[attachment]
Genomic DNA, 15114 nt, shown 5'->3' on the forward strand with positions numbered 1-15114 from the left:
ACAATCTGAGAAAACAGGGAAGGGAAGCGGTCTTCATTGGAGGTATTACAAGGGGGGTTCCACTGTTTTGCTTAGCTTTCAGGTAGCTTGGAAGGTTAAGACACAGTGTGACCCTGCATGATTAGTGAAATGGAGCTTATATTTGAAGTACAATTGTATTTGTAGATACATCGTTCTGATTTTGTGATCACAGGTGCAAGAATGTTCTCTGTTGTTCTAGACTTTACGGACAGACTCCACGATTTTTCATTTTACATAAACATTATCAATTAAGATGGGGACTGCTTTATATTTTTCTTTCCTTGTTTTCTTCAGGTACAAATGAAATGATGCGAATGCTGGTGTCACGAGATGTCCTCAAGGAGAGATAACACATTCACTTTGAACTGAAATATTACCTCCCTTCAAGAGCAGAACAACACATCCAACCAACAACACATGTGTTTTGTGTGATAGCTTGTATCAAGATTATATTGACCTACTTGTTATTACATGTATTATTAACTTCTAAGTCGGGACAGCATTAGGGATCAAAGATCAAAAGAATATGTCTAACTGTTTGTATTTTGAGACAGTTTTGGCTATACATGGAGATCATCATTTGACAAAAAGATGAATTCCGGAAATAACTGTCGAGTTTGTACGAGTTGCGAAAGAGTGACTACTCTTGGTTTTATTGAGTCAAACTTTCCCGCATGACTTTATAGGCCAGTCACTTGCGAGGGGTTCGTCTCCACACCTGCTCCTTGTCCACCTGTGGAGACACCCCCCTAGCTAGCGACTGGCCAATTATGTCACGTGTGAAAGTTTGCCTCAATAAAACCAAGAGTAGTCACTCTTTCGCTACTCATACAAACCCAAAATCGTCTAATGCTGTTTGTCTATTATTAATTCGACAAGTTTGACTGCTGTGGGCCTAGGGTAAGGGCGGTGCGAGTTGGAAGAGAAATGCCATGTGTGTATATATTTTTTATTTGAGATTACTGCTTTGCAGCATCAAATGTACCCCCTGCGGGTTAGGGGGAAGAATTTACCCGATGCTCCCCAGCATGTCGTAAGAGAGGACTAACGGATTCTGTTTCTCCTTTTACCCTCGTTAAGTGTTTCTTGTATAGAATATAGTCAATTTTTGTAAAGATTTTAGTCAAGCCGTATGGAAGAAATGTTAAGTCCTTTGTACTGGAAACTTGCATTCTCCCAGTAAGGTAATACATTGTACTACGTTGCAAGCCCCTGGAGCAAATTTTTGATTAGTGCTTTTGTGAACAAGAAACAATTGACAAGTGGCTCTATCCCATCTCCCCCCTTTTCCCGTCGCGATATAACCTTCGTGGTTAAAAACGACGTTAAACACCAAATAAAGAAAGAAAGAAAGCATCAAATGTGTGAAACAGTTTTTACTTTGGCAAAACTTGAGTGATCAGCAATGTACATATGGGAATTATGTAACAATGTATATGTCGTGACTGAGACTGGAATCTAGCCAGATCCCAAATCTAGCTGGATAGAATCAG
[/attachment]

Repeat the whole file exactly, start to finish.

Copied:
Genomic DNA, 15114 nt, shown 5'->3' on the forward strand with positions numbered 1-15114 from the left:
ACAATCTGAGAAAACAGGGAAGGGAAGCGGTCTTCATTGGAGGTATTACAAGGGGGGTTCCACTGTTTTGCTTAGCTTTCAGGTAGCTTGGAAGGTTAAGACACAGTGTGACCCTGCATGATTAGTGAAATGGAGCTTATATTTGAAGTACAATTGTATTTGTAGATACATCGTTCTGATTTTGTGATCACAGGTGCAAGAATGTTCTCTGTTGTTCTAGACTTTACGGACAGACTCCACGATTTTTCATTTTACATAAACATTATCAATTAAGATGGGGACTGCTTTATATTTTTCTTTCCTTGTTTTCTTCAGGTACAAATGAAATGATGCGAATGCTGGTGTCACGAGATGTCCTCAAGGAGAGATAACACATTCACTTTGAACTGAAATATTACCTCCCTTCAAGAGCAGAACAACACATCCAACCAACAACACATGTGTTTTGTGTGATAGCTTGTATCAAGATTATATTGACCTACTTGTTATTACATGTATTATTAACTTCTAAGTCGGGACAGCATTAGGGATCAAAGATCAAAAGAATATGTCTAACTGTTTGTATTTTGAGACAGTTTTGGCTATACATGGAGATCATCATTTGACAAAAAGATGAATTCCGGAAATAACTGTCGAGTTTGTACGAGTTGCGAAAGAGTGACTACTCTTGGTTTTATTGAGTCAAACTTTCCCGCATGACTTTATAGGCCAGTCACTTGCGAGGGGTTCGTCTCCACACCTGCTCCTTGTCCACCTGTGGAGACACCCCCCTAGCTAGCGACTGGCCAATTATGTCACGTGTGAAAGTTTGCCTCAATAAAACCAAGAGTAGTCACTCTTTCGCTACTCATACAAACCCAAAATCGTCTAATGCTGTTTGTCTATTATTAATTCGACAAGTTTGACTGCTGTGGGCCTAGGGTAAGGGCGGTGCGAGTTGGAAGAGAAATGCCATGTGTGTATATATTTTTTATTTGAGATTACTGCTTTGCAGCATCAAATGTACCCCCTGCGGGTTAGGGGGAAGAATTTACCCGATGCTCCCCAGCATGTCGTAAGAGAGGACTAACGGATTCTGTTTCTCCTTTTACCCTCGTTAAGTGTTTCTTGTATAGAATATAGTCAATTTTTGTAAAGATTTTAGTCAAGCCGTATGGAAGAAATGTTAAGTCCTTTGTACTGGAAACTTGCATTCTCCCAGTAAGGTAATACATTGTACTACGTTGCAAGCCCCTGGAGCAAATTTTTGATTAGTGCTTTTGTGAACAAGAAACAATTGACAAGTGGCTCTATCCCATCTCCCCCCTTTTCCCGTCGCGATATAACCTTCGTGGTTAAAAACGACGTTAAACACCAAATAAAGAAAGAAAGAAAGCATCAAATGTGTGAAACAGTTTTTACTTTGGCAAAACTTGAGTGATCAGCAATGTACATATGGGAATTATGTAACAATGTATATGTCGTGACTGAGACTGGAATCTAGCCAGATCCCAAATCTAGCTGGATAGAATCAG